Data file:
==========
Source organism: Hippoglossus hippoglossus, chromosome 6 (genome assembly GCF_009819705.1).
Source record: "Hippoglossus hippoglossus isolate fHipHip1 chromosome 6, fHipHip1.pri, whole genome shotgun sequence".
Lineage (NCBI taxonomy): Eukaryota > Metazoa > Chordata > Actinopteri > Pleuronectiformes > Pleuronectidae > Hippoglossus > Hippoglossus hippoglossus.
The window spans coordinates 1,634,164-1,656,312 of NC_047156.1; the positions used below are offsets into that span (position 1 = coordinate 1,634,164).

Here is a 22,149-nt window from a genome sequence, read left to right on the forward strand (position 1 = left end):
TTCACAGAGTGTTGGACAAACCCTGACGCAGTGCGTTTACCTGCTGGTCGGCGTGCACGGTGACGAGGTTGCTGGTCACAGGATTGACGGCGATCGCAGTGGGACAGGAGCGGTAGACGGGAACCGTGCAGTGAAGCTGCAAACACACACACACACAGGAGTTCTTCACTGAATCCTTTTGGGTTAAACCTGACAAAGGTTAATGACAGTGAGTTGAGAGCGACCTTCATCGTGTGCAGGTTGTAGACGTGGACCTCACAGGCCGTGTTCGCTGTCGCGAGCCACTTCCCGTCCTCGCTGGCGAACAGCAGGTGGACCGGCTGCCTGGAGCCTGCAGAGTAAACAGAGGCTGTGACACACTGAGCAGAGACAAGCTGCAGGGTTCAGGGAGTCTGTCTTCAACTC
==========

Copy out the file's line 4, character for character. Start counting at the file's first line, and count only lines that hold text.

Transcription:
The window spans coordinates 1,634,164-1,656,312 of NC_047156.1; the positions used below are offsets into that span (position 1 = coordinate 1,634,164).